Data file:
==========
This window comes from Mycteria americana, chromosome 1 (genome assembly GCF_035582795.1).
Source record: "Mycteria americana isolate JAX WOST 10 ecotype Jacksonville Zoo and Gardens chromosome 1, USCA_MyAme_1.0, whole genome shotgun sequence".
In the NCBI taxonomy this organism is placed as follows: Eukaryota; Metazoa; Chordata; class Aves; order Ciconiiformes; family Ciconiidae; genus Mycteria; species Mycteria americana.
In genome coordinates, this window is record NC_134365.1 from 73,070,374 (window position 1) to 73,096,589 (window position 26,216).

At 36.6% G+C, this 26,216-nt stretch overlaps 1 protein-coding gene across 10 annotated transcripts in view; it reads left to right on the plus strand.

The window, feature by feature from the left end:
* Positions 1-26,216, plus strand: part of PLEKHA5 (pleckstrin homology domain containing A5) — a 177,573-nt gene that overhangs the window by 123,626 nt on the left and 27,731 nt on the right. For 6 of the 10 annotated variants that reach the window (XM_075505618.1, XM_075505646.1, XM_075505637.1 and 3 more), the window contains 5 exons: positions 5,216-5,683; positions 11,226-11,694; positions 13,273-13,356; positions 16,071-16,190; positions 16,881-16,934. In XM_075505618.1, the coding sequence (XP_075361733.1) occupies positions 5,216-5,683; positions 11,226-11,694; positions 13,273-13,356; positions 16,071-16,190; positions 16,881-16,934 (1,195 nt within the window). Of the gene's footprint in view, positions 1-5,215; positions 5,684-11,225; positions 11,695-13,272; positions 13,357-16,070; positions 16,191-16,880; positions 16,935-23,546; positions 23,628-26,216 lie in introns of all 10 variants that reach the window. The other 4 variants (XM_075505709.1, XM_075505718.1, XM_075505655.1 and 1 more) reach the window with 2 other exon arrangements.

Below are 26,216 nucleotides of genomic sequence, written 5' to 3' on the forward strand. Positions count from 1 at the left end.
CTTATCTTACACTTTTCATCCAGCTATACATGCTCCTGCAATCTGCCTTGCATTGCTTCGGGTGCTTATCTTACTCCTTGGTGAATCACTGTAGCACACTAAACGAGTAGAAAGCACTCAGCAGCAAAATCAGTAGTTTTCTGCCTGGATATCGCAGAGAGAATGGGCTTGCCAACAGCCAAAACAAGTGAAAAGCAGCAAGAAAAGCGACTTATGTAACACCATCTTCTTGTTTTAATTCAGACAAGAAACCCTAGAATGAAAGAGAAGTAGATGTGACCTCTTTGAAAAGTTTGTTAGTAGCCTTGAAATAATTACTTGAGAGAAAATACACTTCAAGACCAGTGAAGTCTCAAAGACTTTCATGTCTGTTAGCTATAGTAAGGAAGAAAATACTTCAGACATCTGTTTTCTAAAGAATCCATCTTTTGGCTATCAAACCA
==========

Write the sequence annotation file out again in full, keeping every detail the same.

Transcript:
This window comes from Mycteria americana, chromosome 1 (genome assembly GCF_035582795.1).
Source record: "Mycteria americana isolate JAX WOST 10 ecotype Jacksonville Zoo and Gardens chromosome 1, USCA_MyAme_1.0, whole genome shotgun sequence".
In the NCBI taxonomy this organism is placed as follows: Eukaryota; Metazoa; Chordata; class Aves; order Ciconiiformes; family Ciconiidae; genus Mycteria; species Mycteria americana.
In genome coordinates, this window is record NC_134365.1 from 73,070,374 (window position 1) to 73,096,589 (window position 26,216).

At 36.6% G+C, this 26,216-nt stretch overlaps 1 protein-coding gene across 10 annotated transcripts in view; it reads left to right on the plus strand.

The window, feature by feature from the left end:
* Positions 1-26,216, plus strand: part of PLEKHA5 (pleckstrin homology domain containing A5) — a 177,573-nt gene that overhangs the window by 123,626 nt on the left and 27,731 nt on the right. For 6 of the 10 annotated variants that reach the window (XM_075505618.1, XM_075505646.1, XM_075505637.1 and 3 more), the window contains 5 exons: positions 5,216-5,683; positions 11,226-11,694; positions 13,273-13,356; positions 16,071-16,190; positions 16,881-16,934. In XM_075505618.1, the coding sequence (XP_075361733.1) occupies positions 5,216-5,683; positions 11,226-11,694; positions 13,273-13,356; positions 16,071-16,190; positions 16,881-16,934 (1,195 nt within the window). Of the gene's footprint in view, positions 1-5,215; positions 5,684-11,225; positions 11,695-13,272; positions 13,357-16,070; positions 16,191-16,880; positions 16,935-23,546; positions 23,628-26,216 lie in introns of all 10 variants that reach the window. The other 4 variants (XM_075505709.1, XM_075505718.1, XM_075505655.1 and 1 more) reach the window with 2 other exon arrangements.

Below are 26,216 nucleotides of genomic sequence, written 5' to 3' on the forward strand. Positions count from 1 at the left end.
CTTATCTTACACTTTTCATCCAGCTATACATGCTCCTGCAATCTGCCTTGCATTGCTTCGGGTGCTTATCTTACTCCTTGGTGAATCACTGTAGCACACTAAACGAGTAGAAAGCACTCAGCAGCAAAATCAGTAGTTTTCTGCCTGGATATCGCAGAGAGAATGGGCTTGCCAACAGCCAAAACAAGTGAAAAGCAGCAAGAAAAGCGACTTATGTAACACCATCTTCTTGTTTTAATTCAGACAAGAAACCCTAGAATGAAAGAGAAGTAGATGTGACCTCTTTGAAAAGTTTGTTAGTAGCCTTGAAATAATTACTTGAGAGAAAATACACTTCAAGACCAGTGAAGTCTCAAAGACTTTCATGTCTGTTAGCTATAGTAAGGAAGAAAATACTTCAGACATCTGTTTTCTAAAGAATCCATCTTTTGGCTATCAAACCA